Another pretentious phrase from the not-so-distant past is the French for 'terrible simplifiers', devised by Jacob Burkhardt in 1889 and used as a putdown by Euroweenies and their American sympathizers throughout the Reagan years to describe Reagan in particular and Americans in general. A Google search finds 104 hits. Even then I thought there ought to be an opposite to describe the Chris Pattens of the day: 'terribles complicateurs', or however one would say it in French. (I get exactly one Google hit for that phrase, and the site is in German. Does a Googlewhack count if it's inadvertent?) There are certainly plenty of people insisting that the problems of the world, and in particular the difficulties of waging war on Islamofascism, are far too complex to solve, or even to attempt to solve, so we shouldn't even bother. The need for an accurate and concise phrase to describe these awful people is even more urgent now than it was twenty years ago.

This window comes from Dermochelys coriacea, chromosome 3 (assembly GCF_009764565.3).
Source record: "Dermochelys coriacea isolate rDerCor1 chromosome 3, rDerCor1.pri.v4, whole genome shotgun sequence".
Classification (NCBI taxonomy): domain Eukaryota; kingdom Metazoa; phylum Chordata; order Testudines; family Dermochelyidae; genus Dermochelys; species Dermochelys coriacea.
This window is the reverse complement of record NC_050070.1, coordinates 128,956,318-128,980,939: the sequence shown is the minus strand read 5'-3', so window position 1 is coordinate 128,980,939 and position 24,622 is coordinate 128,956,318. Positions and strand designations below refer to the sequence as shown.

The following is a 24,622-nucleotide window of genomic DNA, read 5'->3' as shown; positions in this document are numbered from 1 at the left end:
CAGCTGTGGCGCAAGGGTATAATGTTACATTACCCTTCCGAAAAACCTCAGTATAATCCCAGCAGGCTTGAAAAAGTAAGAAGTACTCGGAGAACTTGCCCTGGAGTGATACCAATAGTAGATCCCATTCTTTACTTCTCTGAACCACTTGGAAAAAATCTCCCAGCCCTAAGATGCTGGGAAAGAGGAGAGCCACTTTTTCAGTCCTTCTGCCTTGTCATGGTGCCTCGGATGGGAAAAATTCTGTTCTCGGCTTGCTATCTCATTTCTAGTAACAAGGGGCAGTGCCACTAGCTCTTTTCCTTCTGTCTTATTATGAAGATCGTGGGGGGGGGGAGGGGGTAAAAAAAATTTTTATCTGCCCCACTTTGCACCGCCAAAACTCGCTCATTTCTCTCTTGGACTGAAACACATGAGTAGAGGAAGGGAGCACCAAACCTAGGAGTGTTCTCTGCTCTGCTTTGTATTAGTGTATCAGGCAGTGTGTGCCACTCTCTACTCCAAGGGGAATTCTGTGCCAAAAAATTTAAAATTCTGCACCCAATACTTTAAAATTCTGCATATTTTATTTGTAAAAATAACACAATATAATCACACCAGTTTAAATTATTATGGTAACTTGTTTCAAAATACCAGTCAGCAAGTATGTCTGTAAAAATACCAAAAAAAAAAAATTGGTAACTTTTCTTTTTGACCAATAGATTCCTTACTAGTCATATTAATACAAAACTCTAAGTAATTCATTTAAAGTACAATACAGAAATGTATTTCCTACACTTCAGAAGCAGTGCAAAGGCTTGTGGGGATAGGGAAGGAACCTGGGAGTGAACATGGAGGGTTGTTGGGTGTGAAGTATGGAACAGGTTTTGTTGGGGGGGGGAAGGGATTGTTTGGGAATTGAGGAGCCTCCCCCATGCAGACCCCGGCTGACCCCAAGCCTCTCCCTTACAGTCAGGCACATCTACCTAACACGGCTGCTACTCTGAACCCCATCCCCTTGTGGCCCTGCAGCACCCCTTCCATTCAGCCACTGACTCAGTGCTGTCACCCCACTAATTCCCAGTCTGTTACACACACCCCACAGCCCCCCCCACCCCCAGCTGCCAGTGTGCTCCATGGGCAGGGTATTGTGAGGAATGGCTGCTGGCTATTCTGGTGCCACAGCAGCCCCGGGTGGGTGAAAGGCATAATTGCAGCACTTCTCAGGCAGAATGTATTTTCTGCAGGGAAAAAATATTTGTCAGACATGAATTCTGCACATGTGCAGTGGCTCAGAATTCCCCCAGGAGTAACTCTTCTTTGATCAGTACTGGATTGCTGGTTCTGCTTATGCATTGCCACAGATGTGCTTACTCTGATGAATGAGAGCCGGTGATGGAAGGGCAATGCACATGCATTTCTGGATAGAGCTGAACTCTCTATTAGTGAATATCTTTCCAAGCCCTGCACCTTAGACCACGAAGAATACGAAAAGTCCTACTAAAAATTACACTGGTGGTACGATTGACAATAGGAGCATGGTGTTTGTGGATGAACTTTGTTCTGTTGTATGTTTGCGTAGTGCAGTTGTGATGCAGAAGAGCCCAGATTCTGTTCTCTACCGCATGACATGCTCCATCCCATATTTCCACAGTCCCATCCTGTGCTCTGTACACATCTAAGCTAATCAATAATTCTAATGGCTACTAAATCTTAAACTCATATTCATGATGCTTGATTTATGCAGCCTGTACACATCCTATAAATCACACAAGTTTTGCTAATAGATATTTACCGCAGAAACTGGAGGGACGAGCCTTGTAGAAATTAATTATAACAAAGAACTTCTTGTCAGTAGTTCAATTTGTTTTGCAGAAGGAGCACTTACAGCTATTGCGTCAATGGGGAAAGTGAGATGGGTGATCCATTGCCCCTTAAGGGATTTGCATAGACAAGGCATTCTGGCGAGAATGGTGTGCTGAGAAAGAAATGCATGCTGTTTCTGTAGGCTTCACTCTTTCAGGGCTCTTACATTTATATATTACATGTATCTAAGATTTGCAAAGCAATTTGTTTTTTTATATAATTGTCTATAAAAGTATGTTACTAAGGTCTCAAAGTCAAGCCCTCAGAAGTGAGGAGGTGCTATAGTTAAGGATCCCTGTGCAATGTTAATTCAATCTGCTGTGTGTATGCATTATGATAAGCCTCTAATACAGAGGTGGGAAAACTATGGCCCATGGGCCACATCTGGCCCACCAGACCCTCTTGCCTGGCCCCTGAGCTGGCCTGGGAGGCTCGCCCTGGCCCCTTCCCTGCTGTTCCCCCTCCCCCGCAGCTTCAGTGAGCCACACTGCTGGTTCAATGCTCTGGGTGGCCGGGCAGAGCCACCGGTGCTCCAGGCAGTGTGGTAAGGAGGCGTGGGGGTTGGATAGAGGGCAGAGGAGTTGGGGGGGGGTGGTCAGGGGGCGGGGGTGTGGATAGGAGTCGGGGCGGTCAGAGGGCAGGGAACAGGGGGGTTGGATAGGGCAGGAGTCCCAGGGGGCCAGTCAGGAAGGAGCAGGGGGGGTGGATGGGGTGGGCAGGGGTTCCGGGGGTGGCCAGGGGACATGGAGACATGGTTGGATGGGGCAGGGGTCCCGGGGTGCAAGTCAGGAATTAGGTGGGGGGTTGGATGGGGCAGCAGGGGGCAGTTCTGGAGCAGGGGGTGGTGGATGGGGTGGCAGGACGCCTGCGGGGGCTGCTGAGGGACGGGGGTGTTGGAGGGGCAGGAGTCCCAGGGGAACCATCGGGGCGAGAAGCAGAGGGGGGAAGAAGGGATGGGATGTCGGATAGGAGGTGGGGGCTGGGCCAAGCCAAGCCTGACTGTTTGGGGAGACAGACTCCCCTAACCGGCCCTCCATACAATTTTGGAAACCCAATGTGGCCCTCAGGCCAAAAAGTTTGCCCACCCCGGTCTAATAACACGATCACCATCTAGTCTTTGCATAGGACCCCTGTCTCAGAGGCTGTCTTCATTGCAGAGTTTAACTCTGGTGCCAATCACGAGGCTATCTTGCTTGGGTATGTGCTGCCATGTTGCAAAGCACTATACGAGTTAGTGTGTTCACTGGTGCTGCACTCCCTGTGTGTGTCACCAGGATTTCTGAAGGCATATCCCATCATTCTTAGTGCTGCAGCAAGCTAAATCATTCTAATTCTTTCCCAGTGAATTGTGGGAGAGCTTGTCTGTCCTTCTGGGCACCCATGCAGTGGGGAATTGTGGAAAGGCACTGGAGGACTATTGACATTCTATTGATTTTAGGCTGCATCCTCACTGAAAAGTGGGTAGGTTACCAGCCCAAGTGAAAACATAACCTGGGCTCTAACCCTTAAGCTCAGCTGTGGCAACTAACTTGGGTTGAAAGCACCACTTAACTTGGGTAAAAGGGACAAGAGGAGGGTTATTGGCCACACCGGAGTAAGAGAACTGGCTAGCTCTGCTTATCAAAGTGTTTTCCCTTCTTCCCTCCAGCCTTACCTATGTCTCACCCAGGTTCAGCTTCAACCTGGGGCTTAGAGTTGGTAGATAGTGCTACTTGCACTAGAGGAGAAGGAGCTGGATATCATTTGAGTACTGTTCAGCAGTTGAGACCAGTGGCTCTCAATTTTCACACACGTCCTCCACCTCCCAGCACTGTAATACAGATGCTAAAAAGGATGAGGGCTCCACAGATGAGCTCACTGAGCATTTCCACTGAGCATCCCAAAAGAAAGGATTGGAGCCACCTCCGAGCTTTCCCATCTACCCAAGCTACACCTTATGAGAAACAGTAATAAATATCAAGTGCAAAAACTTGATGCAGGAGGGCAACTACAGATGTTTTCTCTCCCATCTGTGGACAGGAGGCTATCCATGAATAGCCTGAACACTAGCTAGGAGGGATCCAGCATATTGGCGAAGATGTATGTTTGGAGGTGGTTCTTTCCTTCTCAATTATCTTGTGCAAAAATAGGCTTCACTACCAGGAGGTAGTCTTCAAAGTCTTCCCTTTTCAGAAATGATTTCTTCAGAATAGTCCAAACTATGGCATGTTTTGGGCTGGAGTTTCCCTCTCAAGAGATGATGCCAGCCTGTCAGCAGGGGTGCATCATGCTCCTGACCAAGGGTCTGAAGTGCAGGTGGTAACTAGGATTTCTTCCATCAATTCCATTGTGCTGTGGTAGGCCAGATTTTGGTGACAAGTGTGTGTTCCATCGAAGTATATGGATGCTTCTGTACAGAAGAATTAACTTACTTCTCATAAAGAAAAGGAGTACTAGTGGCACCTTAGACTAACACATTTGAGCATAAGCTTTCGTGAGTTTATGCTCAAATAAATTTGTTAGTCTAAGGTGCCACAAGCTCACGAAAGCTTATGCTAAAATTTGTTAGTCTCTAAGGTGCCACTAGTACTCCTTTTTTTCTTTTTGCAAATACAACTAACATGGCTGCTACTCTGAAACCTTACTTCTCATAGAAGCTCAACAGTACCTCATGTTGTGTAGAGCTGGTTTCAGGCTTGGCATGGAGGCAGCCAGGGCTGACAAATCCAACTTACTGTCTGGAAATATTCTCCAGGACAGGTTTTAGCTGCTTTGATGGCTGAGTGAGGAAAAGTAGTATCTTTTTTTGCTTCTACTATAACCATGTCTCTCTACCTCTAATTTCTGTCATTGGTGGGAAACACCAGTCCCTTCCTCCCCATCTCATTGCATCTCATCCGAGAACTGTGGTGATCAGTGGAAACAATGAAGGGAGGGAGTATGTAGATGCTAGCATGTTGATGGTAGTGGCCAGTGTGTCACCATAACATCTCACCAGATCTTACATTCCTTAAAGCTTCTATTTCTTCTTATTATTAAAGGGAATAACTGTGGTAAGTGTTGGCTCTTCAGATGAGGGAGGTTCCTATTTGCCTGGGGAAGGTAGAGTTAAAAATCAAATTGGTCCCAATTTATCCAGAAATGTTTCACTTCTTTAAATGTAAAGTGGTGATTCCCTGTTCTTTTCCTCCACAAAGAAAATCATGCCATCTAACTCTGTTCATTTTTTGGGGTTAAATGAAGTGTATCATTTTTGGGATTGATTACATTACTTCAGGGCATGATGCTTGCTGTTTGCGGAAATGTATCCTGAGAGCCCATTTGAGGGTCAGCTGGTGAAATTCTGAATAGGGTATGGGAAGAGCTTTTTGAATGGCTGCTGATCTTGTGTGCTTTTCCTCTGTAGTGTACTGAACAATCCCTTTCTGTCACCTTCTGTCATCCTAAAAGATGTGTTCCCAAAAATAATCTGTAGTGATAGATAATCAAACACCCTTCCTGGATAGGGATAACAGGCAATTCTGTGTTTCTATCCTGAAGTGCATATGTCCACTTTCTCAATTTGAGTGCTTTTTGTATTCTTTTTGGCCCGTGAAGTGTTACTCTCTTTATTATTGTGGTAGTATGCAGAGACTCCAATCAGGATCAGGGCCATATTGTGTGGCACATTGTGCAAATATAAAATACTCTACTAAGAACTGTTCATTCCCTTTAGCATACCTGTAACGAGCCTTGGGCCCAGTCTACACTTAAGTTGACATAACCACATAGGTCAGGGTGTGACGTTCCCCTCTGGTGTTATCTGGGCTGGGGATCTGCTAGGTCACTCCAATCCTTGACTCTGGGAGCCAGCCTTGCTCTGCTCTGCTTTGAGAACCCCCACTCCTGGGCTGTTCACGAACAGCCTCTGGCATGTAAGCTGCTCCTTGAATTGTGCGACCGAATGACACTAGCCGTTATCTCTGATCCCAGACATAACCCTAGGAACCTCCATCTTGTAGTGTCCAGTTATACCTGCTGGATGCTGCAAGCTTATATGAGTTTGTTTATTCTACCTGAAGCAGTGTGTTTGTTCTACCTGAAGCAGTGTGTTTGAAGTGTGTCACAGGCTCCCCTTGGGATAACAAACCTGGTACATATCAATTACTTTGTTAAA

Unfortunately, it is not so simple. I have consulted expert advice, a French professor I'll call 'Dr. Johnson' in honor of his erudition. He tells me that 'terribles complicateurs' is bad French, that there is no French word for 'complicator' and that the only way to express the concept would be a very roundabout "des gens qui s'obstinent à rafistoler des explications alambiquées" or perhaps "des arguments alambiqués". That certainly explains a lot about the French! Not to mention American academics who spend too much time reading French thinkers. Perhaps the Académie Française could come up with something if we asked them nicely. After all, a language with an authoritative body in charge of it ought to be easy enough to change.Posted by Dr. Weevil at March 02, 2002 10:20 PM